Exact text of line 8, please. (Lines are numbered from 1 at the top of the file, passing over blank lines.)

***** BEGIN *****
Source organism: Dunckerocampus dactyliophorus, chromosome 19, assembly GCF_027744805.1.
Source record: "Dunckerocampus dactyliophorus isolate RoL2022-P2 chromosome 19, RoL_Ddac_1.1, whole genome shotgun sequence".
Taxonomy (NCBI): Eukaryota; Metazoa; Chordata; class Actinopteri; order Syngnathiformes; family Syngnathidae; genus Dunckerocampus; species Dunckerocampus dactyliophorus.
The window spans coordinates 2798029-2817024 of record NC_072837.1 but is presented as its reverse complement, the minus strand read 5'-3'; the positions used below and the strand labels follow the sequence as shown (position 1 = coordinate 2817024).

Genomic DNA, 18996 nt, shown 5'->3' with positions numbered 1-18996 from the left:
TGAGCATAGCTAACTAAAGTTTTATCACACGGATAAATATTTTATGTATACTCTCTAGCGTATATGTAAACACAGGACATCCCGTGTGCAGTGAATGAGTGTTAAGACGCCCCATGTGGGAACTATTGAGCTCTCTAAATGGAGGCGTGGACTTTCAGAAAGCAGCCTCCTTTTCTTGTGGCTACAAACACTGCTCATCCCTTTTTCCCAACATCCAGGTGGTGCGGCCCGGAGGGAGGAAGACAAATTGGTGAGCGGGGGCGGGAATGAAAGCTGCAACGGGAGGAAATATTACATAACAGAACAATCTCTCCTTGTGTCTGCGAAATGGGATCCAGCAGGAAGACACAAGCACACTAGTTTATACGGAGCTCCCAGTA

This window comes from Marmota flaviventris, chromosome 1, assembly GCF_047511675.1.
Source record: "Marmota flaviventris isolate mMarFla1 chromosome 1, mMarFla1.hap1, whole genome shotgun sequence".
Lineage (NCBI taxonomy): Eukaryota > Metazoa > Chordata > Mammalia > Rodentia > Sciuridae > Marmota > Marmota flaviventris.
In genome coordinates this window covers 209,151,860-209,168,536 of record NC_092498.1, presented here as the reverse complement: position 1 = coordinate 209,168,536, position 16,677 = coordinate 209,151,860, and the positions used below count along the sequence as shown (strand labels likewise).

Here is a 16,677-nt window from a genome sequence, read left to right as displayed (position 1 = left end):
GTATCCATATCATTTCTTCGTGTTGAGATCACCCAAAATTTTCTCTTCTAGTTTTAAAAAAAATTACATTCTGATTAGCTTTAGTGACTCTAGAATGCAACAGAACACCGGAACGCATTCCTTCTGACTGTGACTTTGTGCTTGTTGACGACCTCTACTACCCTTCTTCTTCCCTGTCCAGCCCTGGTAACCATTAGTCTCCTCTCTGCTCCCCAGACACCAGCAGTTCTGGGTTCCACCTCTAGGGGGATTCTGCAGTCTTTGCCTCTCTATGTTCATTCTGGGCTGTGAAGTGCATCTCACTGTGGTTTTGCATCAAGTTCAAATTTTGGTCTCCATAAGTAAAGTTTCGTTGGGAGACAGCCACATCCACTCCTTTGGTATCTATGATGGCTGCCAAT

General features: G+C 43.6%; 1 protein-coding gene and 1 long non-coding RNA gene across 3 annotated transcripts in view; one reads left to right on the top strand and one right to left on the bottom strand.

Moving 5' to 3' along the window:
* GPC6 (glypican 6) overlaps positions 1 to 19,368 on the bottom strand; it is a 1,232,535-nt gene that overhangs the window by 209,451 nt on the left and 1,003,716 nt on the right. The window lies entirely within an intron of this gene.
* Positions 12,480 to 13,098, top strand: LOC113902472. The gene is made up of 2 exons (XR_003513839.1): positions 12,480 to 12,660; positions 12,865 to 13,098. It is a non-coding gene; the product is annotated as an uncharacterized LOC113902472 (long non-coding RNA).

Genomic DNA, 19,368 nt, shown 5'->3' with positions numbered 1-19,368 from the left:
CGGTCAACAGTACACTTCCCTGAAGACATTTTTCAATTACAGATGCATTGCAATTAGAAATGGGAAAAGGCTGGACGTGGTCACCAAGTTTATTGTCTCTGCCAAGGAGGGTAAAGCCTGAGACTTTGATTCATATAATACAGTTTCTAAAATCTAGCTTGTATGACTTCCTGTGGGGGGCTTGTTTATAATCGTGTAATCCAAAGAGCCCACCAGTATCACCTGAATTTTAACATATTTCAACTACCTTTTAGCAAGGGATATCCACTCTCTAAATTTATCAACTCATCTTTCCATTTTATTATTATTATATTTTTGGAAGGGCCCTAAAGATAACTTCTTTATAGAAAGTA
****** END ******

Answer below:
Source record: "Marmota flaviventris isolate mMarFla1 chromosome 1, mMarFla1.hap1, whole genome shotgun sequence".